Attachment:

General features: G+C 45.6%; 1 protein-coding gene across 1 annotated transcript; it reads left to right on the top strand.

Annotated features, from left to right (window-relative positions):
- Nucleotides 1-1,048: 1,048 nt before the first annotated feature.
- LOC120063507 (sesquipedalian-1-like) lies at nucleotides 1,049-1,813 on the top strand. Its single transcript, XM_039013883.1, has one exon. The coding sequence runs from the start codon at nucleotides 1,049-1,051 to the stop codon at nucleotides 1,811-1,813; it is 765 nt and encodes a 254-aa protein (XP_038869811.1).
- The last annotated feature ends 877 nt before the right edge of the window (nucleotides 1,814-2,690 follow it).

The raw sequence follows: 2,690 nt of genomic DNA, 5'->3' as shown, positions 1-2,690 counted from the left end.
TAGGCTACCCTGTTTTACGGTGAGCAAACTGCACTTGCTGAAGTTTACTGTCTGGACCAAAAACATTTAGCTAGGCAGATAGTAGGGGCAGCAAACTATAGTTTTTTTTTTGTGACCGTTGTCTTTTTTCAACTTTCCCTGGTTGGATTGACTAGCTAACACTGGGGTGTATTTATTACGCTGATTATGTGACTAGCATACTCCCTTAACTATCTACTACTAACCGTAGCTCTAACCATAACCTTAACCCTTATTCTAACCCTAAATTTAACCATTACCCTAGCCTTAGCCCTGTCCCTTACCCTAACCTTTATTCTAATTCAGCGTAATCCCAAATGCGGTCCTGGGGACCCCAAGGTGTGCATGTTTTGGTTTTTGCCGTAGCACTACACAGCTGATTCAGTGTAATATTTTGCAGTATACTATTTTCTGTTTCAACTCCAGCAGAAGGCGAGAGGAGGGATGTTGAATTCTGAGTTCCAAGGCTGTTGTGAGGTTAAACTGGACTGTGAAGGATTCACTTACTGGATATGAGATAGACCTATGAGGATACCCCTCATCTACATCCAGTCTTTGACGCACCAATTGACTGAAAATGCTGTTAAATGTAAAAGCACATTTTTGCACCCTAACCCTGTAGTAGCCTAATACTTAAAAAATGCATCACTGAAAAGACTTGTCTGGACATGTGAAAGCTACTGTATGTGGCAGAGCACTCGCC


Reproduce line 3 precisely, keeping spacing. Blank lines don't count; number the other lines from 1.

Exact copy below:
- Nucleotides 1-1,048: 1,048 nt before the first annotated feature.